The original Tax Policy Center analysis of the Romney tax proposal continues to be treated as the last word on the subject by many of Romney’s critics. Yet as Matt Jensen of AEI observed back in August, the report’s authors have accepted that their initial estimates could be revised:
In a recent blog post, I pointed out that these two exclusions would likely be “on the table” in a Romney reform package—and the Wall Street Journal has recently verified this assertion by asking Glenn Hubbard, one of Romney’s top economic advisors. TPC, however, had assumed they were “off the table.” I went on to point out that eliminating these two exclusions could bring in “upwards of $90 billion,” much of which would come from those earning more than $200,000 a year, and I requested that TPC do a more thorough analysis.
To my great delight, they did. They found the value of these two exclusions to be $49 billion, $45 billion of which could be redistributed downwards. These numbers were derived from careful analysis that relied on assumptions consistent with those elsewhere in their study. The difference between the $49 billion that they find and my $90 billion, however, is primarily due to differences between those assumptions and mine: They assume that a rate-cutting corporate tax reform would be enacted simultaneously (eliminating some interaction effects), and that the revenue from eliminating the exclusions for corporations would not be included in the individual reform. For the sake of providing a rough upward bound, which seemed appropriate when discussing whether something is “mathematically possible,” I assumed neither.
TPC’s assumptions are reasonable, though, and accepting them brings us within $41 billion of distributional neutrality. That is awfully close.
TPC assumed that the baseline against which Romney is seeking revenue neutrality includes a 0.9 percent surcharge on “earned” income and an additional 3.8 percent surcharge on “unearned” income of high-income taxpayers that were adopted in the healthcare law. Romney has proposed repealing these taxes, but has not suggested that the cost of repeal would be paid for by tax reform. Instead, the budget effect of repealing these taxes should be analyzed in the context of the repeal of various other healthcare provisions.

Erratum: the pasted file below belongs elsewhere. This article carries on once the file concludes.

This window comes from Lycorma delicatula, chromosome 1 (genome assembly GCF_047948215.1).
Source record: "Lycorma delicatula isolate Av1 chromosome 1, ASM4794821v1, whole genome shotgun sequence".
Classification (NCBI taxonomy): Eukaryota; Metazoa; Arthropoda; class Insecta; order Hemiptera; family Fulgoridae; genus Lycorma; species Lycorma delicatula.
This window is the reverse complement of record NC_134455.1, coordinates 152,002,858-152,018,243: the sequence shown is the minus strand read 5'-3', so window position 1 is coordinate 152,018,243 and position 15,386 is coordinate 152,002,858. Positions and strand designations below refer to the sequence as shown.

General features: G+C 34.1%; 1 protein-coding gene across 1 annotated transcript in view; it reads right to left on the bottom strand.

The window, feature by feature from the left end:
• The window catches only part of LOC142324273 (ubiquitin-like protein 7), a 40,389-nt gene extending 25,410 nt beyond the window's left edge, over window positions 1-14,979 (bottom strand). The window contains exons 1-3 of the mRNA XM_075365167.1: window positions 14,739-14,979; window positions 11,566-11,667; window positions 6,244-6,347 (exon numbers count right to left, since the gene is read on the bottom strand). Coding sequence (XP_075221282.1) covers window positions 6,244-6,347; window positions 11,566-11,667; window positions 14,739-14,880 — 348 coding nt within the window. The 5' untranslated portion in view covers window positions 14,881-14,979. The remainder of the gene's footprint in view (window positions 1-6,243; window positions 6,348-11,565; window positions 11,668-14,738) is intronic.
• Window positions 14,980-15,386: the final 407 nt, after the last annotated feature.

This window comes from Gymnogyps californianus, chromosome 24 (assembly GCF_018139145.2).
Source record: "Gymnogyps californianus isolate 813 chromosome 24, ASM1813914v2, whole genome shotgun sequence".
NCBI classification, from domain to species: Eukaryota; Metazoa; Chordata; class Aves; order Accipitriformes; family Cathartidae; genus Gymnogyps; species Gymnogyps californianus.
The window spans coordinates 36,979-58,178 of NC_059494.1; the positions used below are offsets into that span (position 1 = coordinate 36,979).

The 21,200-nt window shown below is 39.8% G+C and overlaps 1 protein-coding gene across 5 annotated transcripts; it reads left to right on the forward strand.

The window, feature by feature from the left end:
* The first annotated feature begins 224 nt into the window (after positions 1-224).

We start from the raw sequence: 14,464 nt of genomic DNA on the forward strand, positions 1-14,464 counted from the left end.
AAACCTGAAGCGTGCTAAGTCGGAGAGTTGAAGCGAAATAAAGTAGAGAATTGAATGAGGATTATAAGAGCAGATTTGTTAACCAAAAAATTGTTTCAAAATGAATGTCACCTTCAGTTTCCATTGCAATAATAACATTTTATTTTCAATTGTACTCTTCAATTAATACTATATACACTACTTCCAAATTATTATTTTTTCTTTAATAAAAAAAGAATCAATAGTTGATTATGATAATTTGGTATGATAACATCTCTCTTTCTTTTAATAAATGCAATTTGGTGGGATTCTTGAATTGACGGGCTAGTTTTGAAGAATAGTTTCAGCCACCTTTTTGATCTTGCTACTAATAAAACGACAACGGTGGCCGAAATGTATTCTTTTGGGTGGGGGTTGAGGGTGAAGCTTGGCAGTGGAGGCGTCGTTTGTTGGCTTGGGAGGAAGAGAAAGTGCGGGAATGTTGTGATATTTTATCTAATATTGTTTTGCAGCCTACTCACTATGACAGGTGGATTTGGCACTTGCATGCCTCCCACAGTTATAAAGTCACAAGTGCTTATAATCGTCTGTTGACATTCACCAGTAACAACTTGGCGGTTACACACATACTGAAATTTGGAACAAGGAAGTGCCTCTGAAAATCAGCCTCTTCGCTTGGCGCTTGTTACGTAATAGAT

Despite TPC’s assertion that adjusting its baseline assumption “does not alter our primary conclusion,” the revenue consequence of repealing this tax in 2015 is a full $29 billion, all of which falls on high-income earners. Correcting the baseline by removing this provision means that more of the revenue raised by broadening the tax base on high-income taxpayers can be used to finance tax reductions for the middle class. The result: A $41 billion tax increase shrinks to $12 billion.
Suffice it to say, the difference between $86 billion and $12 billion is considerable. A more straightforward approach, as Jensen suggests, would be to set caps on tax expenditures that vary by income quintile, an approach that could eliminate that remaining $12 billion. And this is before we make reference to potential growth effects.
Part of me wishes Romney’s critics would move on to making the case for something like Thaler’s 28 plan.